Laminate Flooring

Laminate Flooring

Laminate flooring (also called floating wood tile in the United States) is a multilayer synthetic flooring product fused together with a lamination process. Laminate flooring simulates wood (or sometimes stone) with a photographic application layer under a clear protective layer. The inner core layer is usually composed of melamine resin and fiber board materials. Laminate flooring is fairly new originally developed in 1977 under the brand Pergo.

Laminate flooring has grown significantly in popularity, perhaps because it may be easier to install and maintain than more traditional surfaces such as hardwood flooring. It may also have the advantages of costing less and requiring less skill to install than alternative flooring materials. It is reasonably durable, hygienic (several brands contain an antimicrobial resin), and relatively easy to maintain.

The Benefits

There are many benefits to choosing a laminate floor over other types of flooring. Installation is a large benefit of choosing laminate flooring. A generally handy person is well equipped to install laminate flooring as the locking and floating aspects of laminate floor are mostly self explanatory. Also, due to the ease of installation, having professional flooring contractors install this type of floor is less expensive than other types of flooring such as tile or hardwood.

Laminate flooring is quite versatile and durable. Due to laminate flooring being a printed strip of vinyl over a composite board many textures and styles of flooring can be replicated. Recently laminate floors have seen success in simulating stone and tile patterns as well as wood.

Cleaning laminate floors is easy and comparable to cleaning other hard surfaces such as hardwood floors. It is generally not recommended to mop laminate floors as this has been shown to cause damage by soaking into the composite portion which allows warping over time. Most manufacturers suggest using dry methods such as brooms to clean with occasional wet cleaning with more specialized mop-type products that do not leave excessive water on the flooring.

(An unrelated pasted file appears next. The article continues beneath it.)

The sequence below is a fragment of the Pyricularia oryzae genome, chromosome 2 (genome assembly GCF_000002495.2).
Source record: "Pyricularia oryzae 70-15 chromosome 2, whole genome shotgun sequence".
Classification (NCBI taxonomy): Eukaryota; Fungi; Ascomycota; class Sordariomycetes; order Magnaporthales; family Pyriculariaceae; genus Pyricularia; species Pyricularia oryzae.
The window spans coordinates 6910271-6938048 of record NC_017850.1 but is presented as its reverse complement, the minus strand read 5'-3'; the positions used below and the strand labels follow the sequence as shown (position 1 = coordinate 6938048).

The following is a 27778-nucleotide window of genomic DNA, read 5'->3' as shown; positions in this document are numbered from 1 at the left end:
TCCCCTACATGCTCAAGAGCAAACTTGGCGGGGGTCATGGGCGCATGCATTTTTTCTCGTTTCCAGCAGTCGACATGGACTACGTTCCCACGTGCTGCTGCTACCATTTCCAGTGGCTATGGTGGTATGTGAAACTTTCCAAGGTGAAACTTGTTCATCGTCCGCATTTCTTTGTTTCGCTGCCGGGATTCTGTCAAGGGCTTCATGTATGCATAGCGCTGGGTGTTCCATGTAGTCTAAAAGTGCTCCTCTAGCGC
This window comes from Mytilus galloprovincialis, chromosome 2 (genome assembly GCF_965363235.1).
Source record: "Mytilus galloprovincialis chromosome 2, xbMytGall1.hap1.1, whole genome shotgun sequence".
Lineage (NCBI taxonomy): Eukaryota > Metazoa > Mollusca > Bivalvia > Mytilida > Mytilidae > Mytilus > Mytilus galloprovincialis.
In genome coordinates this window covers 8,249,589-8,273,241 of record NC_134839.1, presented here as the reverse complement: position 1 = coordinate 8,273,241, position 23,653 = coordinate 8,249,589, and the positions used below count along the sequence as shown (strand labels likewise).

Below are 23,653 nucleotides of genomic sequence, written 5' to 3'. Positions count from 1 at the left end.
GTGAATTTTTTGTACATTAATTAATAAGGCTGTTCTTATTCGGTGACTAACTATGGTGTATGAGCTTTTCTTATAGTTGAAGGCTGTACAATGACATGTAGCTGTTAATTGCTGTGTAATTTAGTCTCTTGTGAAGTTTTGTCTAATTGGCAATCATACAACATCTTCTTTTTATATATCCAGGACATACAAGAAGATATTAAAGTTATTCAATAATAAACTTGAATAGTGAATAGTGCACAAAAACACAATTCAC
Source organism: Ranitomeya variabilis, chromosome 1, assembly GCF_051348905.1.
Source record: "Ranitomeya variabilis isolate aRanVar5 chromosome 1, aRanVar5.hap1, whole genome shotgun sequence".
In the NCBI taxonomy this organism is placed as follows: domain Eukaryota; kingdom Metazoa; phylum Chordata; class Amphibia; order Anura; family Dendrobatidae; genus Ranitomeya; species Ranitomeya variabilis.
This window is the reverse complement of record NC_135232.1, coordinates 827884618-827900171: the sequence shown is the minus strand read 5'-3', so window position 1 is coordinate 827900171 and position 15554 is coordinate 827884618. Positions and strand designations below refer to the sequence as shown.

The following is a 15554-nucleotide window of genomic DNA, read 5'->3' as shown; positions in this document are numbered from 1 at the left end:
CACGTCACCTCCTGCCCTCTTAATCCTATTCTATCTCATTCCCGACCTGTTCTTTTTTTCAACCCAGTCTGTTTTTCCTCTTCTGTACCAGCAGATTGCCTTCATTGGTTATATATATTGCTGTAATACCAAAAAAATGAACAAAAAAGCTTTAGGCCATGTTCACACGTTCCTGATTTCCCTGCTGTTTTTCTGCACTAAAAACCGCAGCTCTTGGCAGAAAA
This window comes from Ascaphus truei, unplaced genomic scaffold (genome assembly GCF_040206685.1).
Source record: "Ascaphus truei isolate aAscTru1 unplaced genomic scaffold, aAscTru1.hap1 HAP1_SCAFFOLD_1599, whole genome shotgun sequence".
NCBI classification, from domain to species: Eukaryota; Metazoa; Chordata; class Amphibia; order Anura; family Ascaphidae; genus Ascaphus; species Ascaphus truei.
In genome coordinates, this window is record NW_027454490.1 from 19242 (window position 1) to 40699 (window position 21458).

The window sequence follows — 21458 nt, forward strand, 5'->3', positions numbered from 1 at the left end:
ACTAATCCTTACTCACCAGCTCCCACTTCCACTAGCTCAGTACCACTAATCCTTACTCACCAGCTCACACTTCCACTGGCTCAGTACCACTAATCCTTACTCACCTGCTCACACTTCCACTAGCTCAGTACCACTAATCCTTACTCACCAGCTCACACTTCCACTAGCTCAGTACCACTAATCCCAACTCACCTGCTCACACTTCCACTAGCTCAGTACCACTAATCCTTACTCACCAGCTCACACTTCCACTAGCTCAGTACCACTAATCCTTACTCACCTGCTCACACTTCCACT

Installation

Laminate floors are reasonably easy for a DIY homeowner to install. Laminate flooring is packaged as a number of tongue and groove planks – these can be clicked into one another. Sometimes a glue backing is provided for ease of installation. Installed laminate floors typically “float” over the sub-floor on top of a foam/film underlayment, which provides moisture and sound reducing properties. A small (1–10 millimetres or 0.039–0.394 in) gap is required between the flooring and any immovable object such as walls, this allows the flooring to expand without being obstructed. Baseboards (skirting boards) can be removed and then reinstalled after laying of the flooring is complete for a neater finish, or small beading trims can be fitted to the baseboards. Saw cuts on the planks are usually required at edges and around cupboard and door entrances.

Laminate Flooring Care

It is important to keep laminate clean, as dust, dirt, and sand particles may scratch the surface over time in high-traffic areas. It is also important to keep laminate relatively dry, since sitting water/moisture can cause the planks to swell, warp, etc., though some brands are equipped with water-resistant coatings. Water spills aren’t a problem if they’re wiped up quickly, and not allowed to sit for a prolonged period of time.

Although the top surface is very durable and mostly scratch resistant, Adhesive felt pads are often placed on the feet of furniture on laminate floors to prevent scratching.
Inferior glue-less laminate floors may gradually become separated, creating visible gaps between planks. It is important to “tap” the planks back together using the appropriate tool as gaps are noticed in order to prevent dirt filling the gaps, thus making it more difficult to put into place.
Quality glue-less laminate floors use joining mechanisms which hold the planks together under constant tension which prevent dirt entering the joints and do not need “tapping” back together periodically.


Our In-Stock Floor Prices are simple:
Solid 3/4″ Hardwood Floor – $2.99 a square foot and up.
Engineered 3/8″ (10mm) Wood Floor – $1.89 a square foot and up.
Laminate 1/2″ (12mm) Floor – $1.89 a square foot and up.

Call us to check on the availability! 614-853-4448